Sunday, January 13, 2008

Midnight Run

Almost a year ago I received this analysis from a reader in Greece, George Chatzigeorgiou. My delay in moving his comment from the comments section of this blog to a main entry proves only one thing. I keep "to do" lists, and some of them are long.

I have since seen the movie, and thoroughly enjoyed it. Indeed, George's analysis is correct, although I may not agree with everything he says, there is no need for my dissection of it. What he writes stands on its own. I'm honored, George. Great job. This film has a wonderfully strong moral premise.



Mr. Williams:

I've been looking for ways to illustrate themes in my stories, and also studying movies that had a strong effect on me, trying to discover the techniques the writers used to make the themes work so well. I read your book, but I'm not particularly fond of any of the movies that are offered as examples in it. So I decided to test the book by applying its principles on a favourite film of mine. I had studied this film ("Midnight run") in the past, but I still couldn't figure out how the premise worked in the narrative so well. Studying the movie from the 'Moral premise' lense, I was astounded by how perfectly the book's conclusions applied to the movie. The results were amazing.
I'd written down some notes, and I decided to turn them into an essay regarding how the book's conclusions apply to this film. I think it'll be of interest to anyone who has read your book and seen the movie.

Okay, here it is: The movie's called 'Midnight run', written by George Gallo, directed by Martin Brest, starring De Niro and Charles Grodin. The plot goes like this: Jonathan Mardukas (Grodin) is an accountant who embezzled millions of dollars from a Vegas mobster, gave them to charities and then jumped bail. Jack Walsh (De Niro) is the protagonist, a skip tracer who arrests Mardukas and tries to deliver him to his boss, so that he can collect a big payment. But their cross-country trip is not that simple. The mob who wants Mardukas dead is after them, and so is the FBI. Not to mention another skip tracer who wants to steal Mardukas from Jack... So basically, the movie's about a skip tracer who tries to evade the mob and the FBI, and deliver a prisoner across country; if he does that, he'll get a big payment which will allow him to fulfill his dream of opening a coffee shop.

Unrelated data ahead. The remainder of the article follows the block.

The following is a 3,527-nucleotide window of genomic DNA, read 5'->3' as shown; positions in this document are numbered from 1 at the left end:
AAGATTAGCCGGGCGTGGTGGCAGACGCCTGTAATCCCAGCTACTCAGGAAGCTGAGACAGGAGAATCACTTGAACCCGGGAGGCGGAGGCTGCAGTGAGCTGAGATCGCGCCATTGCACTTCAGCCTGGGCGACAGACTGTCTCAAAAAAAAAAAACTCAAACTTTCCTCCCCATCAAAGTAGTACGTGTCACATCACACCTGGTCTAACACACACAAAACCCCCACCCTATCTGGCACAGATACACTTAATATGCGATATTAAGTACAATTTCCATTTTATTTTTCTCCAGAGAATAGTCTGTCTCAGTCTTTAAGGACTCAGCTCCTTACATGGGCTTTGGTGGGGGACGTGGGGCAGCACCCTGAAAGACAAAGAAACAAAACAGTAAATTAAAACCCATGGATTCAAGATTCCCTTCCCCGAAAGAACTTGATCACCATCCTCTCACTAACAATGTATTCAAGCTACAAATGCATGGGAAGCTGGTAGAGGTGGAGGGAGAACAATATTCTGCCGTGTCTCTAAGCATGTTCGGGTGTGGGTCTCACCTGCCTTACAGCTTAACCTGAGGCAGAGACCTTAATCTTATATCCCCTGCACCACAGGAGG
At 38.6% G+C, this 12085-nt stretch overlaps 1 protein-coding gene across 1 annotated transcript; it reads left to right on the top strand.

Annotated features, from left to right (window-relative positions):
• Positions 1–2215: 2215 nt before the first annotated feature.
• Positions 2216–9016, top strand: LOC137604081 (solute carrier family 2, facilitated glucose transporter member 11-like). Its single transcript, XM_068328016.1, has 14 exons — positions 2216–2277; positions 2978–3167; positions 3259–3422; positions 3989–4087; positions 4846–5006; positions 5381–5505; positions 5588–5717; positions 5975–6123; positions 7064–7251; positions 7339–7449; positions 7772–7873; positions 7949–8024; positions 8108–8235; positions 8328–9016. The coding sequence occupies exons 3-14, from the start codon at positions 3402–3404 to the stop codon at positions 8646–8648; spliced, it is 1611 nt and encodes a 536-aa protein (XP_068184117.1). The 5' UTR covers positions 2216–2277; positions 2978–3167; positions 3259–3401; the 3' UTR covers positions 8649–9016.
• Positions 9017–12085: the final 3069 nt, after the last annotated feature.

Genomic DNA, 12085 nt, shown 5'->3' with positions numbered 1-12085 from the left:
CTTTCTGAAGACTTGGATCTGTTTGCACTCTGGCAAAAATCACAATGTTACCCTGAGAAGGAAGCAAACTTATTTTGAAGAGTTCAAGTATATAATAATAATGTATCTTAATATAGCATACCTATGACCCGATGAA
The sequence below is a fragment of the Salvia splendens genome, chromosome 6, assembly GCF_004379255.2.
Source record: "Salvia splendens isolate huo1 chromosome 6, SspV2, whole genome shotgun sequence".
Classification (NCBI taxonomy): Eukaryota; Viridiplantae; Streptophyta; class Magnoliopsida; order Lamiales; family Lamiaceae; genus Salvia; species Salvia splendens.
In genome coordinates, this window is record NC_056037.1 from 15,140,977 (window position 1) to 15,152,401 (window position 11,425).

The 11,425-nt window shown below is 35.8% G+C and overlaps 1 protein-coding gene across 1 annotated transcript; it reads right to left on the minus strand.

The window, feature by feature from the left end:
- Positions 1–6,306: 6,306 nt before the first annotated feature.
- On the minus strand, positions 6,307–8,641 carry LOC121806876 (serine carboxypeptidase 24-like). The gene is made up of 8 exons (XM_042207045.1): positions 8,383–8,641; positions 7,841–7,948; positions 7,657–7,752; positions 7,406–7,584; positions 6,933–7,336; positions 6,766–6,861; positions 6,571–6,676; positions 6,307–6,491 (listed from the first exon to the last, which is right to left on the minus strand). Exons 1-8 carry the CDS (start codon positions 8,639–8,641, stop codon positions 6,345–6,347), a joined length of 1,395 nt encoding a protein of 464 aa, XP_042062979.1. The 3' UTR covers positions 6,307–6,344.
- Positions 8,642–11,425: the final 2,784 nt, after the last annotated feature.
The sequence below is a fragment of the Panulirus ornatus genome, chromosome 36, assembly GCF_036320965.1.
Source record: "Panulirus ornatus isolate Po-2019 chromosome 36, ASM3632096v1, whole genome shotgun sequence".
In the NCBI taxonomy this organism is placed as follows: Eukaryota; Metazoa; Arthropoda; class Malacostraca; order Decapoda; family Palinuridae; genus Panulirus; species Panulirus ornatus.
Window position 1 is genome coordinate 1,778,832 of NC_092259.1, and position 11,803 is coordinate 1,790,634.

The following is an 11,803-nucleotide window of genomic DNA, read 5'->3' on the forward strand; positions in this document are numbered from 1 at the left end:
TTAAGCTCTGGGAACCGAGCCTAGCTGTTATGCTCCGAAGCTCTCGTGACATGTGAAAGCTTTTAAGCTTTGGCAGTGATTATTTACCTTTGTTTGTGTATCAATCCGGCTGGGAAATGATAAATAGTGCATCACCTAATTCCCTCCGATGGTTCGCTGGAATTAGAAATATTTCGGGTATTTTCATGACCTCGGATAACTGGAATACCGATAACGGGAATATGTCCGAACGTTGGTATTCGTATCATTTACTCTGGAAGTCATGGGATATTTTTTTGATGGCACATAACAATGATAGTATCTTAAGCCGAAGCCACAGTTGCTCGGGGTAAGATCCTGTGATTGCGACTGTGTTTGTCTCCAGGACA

But what the movie is REALLY about? It's really about a guy who learns to open himself to understanding. As a result of making this moral choice, the protagonist has a new hope and embarks on a new beginning in his life.
Now let's articulate the premise that's present throughout the movie and within each character's arc:
Understanding leads to hope and new beginnings.
Lack of understanding leads to chaos and demise.

We can see that the protagonist's goal and the desirable consequences of the moral premise are related. The protagonist wants to quit his job, open a coffeee shop, and make a new beginning in his life. In William's words, the story's physical and psychological spine meet. Moreover, as the movie unfolds,the physical story metaphors the psychological story: Every time the protagonist takes some weak steps toward accepting the truth of the moral premise, there is progress. When he rejects it there are complications and problems. Finally he makes the moral choice to accept it, and achieves his goal.

Now let's see some examples on how the premise is reflected and proven through each character's arc:

Jack Walsh (the protagonist)

In his book, Williams says, 'I was tempted to write a chapter on how the Moral Premise is reflected in character names'. Well, this character's no exception. The name of our protagonist (Walsh) sounds very close to the word "walls". Jack Walsh has shut out understanding; he's the hero who raises 'walls' between himself and others. Jack refuses to understand the people around him and to let others understand him. At some point Jonathan says to him, 'You have only two forms of expression: Silence and rage.' Jack exhibits his lack of understanding by being cynical, sarcastic and condemnatory toward other people.

An important note though: These aren't Jack's only traits. If these traits were the only things we see in Jack then we wouldn't be able to identify with him and root for him, cause no one likes to root for a jerk. But that isn't the case; Jack's a complex character (for an action comedy at least). Very early in the film we realize he's an honest person. When Jonathan tries to bribe him, Jack snaps back at him, 'I never took a payoff in my life and I'm not gonna start with you.' In short, Jack is a man of integrity. Later on, when we find out what happened to him back when he was a cop in Chicago, we begin to suspect that this terrible experience he had is the reason why he has shut out understanding and why he exhibits these negative traits. So we start to sympathize with him even more and we want him to achieve his goal, despite all his character flaws.

From the very start Jack's prejudiced against Jonathan. He refuses all communication by constantly telling him to 'shut up' and is unwilling to hear Jonathan's side of the story, Every conversation starts with Jonathan asking Jack questions. As the story progresses, Jack shows some willingness to understand Jonathan and to open himself up to him, but it's a back and forth motion. Jack has shut out understanding cause he has become disenchanted with people due to what happened to him back in Chicago. Jonathan says to him, "There's good and bad everywhere, don't you know that?" Later in another scene Jonathan points out to him, "See? For every shit in the world there are six nice people."